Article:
MIND BODY BREATH
Physiologically, anxiety feels all-consuming. It's complex in its causes, so a simple remedy of slow, deep, controlled breathing often comes up short in our momentary reasoning.
But here’s the thing — breathing is actually the very thing that controls our anxiety. A cluster of cells in the brainstems of mammals, known as the “respiratory pacemaker,” appears to regulate our anxious responses by taking cues from the speed and depth of our breathing.
Until recently, the respiratory pacemaker, was something of a “black box” mystery to medicine; scientists knew it was active somewhere in the gray area between the mind and body, but didn’t understand how exactly it worked there.
This past spring, Stanford University published a study on the breathing patterns of mice, that changes all of this and begins to unravel the mystery that has long obscured the relationship between the brain and the physical functions of the body.
We’ve seen countless cultural traditions use focused deep breathing as an essential part of their meditation and wellness practices across history, and now, with a deeper look into the complex functions of the “respiratory pacemaker,” science has the clear evidence to show that deep breaths really are worth the hype.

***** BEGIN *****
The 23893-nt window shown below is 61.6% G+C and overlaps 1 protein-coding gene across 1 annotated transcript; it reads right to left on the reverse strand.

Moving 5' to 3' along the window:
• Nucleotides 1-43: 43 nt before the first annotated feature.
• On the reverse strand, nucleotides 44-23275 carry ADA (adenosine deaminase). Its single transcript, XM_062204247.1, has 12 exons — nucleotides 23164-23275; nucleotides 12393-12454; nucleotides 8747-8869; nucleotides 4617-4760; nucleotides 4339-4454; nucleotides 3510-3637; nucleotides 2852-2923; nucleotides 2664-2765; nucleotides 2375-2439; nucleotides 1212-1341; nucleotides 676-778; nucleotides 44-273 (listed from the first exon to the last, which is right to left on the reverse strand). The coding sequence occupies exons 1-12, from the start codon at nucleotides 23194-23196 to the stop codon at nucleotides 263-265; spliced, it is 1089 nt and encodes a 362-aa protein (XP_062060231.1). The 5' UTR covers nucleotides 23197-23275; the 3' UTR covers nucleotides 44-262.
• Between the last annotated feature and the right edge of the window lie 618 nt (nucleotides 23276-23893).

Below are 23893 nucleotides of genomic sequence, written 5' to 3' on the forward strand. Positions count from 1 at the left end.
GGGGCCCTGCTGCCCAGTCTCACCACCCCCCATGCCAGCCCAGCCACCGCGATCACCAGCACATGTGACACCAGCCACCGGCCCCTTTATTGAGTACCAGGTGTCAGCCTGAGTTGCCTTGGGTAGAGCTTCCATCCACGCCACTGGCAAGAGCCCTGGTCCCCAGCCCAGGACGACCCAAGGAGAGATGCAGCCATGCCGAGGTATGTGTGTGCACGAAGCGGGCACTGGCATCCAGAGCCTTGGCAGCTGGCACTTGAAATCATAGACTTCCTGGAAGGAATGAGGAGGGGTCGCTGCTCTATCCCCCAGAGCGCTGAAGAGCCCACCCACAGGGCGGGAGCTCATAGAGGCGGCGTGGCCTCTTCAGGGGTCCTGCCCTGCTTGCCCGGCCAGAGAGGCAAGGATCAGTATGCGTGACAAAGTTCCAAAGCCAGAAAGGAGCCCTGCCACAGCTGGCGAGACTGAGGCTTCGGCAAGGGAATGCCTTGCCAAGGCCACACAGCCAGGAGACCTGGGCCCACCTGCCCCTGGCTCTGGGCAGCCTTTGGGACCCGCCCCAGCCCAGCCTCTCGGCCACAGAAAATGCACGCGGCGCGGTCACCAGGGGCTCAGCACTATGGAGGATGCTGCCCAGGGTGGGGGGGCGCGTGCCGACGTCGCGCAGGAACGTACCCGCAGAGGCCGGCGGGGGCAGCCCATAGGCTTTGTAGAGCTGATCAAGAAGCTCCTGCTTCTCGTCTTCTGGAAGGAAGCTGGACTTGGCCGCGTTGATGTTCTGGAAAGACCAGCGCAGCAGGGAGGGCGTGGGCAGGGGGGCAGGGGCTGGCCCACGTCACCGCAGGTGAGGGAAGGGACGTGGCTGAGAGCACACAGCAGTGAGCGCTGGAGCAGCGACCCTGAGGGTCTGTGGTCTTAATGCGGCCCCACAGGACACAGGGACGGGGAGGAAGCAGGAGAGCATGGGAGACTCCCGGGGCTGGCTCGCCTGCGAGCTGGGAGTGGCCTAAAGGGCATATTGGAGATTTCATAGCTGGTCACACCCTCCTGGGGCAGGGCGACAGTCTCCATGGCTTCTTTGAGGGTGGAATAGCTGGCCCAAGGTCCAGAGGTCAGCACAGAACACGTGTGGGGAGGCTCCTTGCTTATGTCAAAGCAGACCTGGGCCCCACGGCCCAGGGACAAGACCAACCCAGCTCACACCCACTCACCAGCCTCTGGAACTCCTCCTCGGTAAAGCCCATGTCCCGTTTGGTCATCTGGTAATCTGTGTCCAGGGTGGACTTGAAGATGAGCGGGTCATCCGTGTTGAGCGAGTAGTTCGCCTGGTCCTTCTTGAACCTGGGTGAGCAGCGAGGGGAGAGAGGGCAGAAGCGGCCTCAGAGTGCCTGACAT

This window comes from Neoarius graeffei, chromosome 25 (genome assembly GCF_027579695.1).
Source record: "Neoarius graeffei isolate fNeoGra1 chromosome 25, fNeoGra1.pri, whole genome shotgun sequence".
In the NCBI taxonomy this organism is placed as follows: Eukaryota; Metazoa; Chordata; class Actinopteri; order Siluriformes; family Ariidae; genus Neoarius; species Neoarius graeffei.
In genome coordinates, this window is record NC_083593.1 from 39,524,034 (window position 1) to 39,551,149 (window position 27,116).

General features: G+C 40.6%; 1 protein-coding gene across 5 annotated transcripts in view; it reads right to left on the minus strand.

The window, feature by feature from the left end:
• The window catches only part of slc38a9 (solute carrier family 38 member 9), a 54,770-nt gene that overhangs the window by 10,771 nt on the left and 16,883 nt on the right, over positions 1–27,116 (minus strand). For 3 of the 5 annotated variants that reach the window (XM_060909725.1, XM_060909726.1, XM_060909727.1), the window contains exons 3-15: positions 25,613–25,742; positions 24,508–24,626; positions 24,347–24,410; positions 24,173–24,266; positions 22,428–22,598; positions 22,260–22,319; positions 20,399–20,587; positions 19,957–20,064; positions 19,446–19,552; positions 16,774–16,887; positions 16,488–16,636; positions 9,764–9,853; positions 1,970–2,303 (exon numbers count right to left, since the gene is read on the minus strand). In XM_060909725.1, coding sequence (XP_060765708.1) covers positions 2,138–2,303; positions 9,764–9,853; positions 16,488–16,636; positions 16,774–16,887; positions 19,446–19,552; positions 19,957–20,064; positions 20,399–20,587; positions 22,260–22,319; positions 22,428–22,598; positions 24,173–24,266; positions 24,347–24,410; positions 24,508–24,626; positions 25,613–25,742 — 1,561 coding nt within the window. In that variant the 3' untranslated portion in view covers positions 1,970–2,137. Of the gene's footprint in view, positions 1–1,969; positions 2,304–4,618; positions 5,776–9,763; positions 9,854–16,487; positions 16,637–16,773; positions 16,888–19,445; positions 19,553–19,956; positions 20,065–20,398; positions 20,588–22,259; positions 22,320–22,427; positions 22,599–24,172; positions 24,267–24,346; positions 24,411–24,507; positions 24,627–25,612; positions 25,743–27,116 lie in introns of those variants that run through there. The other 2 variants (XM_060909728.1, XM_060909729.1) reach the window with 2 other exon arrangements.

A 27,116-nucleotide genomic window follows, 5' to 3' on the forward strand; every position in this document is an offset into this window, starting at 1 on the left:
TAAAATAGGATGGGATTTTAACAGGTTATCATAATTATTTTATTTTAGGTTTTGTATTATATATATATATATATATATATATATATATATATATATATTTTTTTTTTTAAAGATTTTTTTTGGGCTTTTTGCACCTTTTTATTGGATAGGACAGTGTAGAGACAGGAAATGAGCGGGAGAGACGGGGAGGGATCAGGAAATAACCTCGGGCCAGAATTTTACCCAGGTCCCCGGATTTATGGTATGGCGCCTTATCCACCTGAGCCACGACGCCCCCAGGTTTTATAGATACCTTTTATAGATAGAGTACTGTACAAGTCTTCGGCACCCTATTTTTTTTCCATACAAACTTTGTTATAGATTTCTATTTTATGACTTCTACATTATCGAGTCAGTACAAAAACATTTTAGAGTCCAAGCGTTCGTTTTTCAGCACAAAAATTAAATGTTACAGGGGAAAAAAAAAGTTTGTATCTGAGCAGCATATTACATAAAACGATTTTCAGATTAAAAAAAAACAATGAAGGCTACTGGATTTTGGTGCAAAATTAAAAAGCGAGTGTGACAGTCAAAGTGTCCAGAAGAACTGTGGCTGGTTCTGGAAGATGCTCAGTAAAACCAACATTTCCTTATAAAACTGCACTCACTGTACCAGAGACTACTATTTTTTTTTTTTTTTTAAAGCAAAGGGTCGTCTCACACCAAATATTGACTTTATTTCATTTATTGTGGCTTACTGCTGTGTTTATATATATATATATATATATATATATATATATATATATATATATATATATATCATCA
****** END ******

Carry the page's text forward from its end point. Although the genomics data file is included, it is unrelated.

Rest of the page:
At One World Wellness, breathwork is a part of everything we do from stretching to postures to meditation ... our studio speciallizes in teaching SunDo, one of the most ancient practices of Taoism. Known for obtaining perfection in breath retention ability, early Taoist practictioners found a way not only to balance the body and mind, they went far further to realize the pure experience of spirit through breathing.
Although we modern humans may not attain this advanced level, everyone needs to start somewhere! Reducing stress and curbing anxiety can be the first stepping stones on a healing path toward optimal dimensions of wellness. Because of ancient Taoist masters, we now have access to powerful breath practices in stressful times and science definitely confirms it.